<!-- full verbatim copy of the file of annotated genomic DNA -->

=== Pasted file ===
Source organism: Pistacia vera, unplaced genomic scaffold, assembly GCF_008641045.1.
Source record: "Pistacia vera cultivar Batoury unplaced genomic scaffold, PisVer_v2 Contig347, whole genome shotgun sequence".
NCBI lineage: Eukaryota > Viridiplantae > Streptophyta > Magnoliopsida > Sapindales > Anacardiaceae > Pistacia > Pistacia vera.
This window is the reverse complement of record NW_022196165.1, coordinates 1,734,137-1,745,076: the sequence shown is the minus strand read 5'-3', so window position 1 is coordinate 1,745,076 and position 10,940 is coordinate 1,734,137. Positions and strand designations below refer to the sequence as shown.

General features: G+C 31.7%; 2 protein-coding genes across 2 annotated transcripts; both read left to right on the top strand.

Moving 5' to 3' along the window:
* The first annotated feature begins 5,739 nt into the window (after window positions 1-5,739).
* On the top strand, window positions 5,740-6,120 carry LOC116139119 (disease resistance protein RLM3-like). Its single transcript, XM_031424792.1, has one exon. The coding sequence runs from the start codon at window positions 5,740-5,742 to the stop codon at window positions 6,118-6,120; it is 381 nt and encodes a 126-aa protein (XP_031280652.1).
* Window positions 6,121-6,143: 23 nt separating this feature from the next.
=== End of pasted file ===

Source organism: Pistacia vera, unplaced genomic scaffold, assembly GCF_008641045.1.
Source record: "Pistacia vera cultivar Batoury unplaced genomic scaffold, PisVer_v2 Contig347, whole genome shotgun sequence".
NCBI lineage: Eukaryota > Viridiplantae > Streptophyta > Magnoliopsida > Sapindales > Anacardiaceae > Pistacia > Pistacia vera.
This window is the reverse complement of record NW_022196165.1, coordinates 1,734,137-1,745,076: the sequence shown is the minus strand read 5'-3', so window position 1 is coordinate 1,745,076 and position 10,940 is coordinate 1,734,137. Positions and strand designations below refer to the sequence as shown.

General features: G+C 31.7%; 2 protein-coding genes across 2 annotated transcripts; both read left to right on the top strand.

Moving 5' to 3' along the window:
* The first annotated feature begins 5,739 nt into the window (after window positions 1-5,739).
* On the top strand, window positions 5,740-6,120 carry LOC116139119 (disease resistance protein RLM3-like). Its single transcript, XM_031424792.1, has one exon. The coding sequence runs from the start codon at window positions 5,740-5,742 to the stop codon at window positions 6,118-6,120; it is 381 nt and encodes a 126-aa protein (XP_031280652.1).
* Window positions 6,121-6,143: 23 nt separating this feature from the next.